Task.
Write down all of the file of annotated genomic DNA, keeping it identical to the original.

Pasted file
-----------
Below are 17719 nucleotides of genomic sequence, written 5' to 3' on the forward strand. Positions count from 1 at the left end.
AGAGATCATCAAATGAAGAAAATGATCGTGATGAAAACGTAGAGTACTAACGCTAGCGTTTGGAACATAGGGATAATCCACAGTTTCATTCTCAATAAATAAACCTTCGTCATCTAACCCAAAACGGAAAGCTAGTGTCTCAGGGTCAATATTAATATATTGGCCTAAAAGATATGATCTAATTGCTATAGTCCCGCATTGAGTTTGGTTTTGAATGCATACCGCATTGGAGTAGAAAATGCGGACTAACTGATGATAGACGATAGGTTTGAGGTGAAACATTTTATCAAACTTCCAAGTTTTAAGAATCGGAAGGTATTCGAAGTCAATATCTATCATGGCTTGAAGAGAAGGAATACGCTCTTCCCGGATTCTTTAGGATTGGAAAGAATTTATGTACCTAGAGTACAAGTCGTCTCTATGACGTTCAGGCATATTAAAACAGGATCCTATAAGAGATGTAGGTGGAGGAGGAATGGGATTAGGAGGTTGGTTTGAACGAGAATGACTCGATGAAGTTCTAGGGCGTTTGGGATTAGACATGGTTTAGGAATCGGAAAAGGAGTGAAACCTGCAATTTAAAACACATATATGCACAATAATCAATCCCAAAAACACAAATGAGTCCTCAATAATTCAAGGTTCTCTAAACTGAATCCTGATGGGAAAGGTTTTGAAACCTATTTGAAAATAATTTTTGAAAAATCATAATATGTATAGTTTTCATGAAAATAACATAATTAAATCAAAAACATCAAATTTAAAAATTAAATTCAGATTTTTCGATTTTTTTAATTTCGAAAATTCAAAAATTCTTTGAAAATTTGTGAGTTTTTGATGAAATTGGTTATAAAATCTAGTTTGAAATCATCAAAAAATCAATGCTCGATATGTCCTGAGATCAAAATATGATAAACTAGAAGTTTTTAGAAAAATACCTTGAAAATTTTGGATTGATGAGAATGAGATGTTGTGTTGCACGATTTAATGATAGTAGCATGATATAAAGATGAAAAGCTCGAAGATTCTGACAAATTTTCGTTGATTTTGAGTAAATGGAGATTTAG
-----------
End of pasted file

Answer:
Below are 17719 nucleotides of genomic sequence, written 5' to 3' on the forward strand. Positions count from 1 at the left end.
AGAGATCATCAAATGAAGAAAATGATCGTGATGAAAACGTAGAGTACTAACGCTAGCGTTTGGAACATAGGGATAATCCACAGTTTCATTCTCAATAAATAAACCTTCGTCATCTAACCCAAAACGGAAAGCTAGTGTCTCAGGGTCAATATTAATATATTGGCCTAAAAGATATGATCTAATTGCTATAGTCCCGCATTGAGTTTGGTTTTGAATGCATACCGCATTGGAGTAGAAAATGCGGACTAACTGATGATAGACGATAGGTTTGAGGTGAAACATTTTATCAAACTTCCAAGTTTTAAGAATCGGAAGGTATTCGAAGTCAATATCTATCATGGCTTGAAGAGAAGGAATACGCTCTTCCCGGATTCTTTAGGATTGGAAAGAATTTATGTACCTAGAGTACAAGTCGTCTCTATGACGTTCAGGCATATTAAAACAGGATCCTATAAGAGATGTAGGTGGAGGAGGAATGGGATTAGGAGGTTGGTTTGAACGAGAATGACTCGATGAAGTTCTAGGGCGTTTGGGATTAGACATGGTTTAGGAATCGGAAAAGGAGTGAAACCTGCAATTTAAAACACATATATGCACAATAATCAATCCCAAAAACACAAATGAGTCCTCAATAATTCAAGGTTCTCTAAACTGAATCCTGATGGGAAAGGTTTTGAAACCTATTTGAAAATAATTTTTGAAAAATCATAATATGTATAGTTTTCATGAAAATAACATAATTAAATCAAAAACATCAAATTTAAAAATTAAATTCAGATTTTTCGATTTTTTTAATTTCGAAAATTCAAAAATTCTTTGAAAATTTGTGAGTTTTTGATGAAATTGGTTATAAAATCTAGTTTGAAATCATCAAAAAATCAATGCTCGATATGTCCTGAGATCAAAATATGATAAACTAGAAGTTTTTAGAAAAATACCTTGAAAATTTTGGATTGATGAGAATGAGATGTTGTGTTGCACGATTTAATGATAGTAGCATGATATAAAGATGAAAAGCTCGAAGATTCTGACAAATTTTCGTTGATTTTGAGTAAATGGAGATTTAG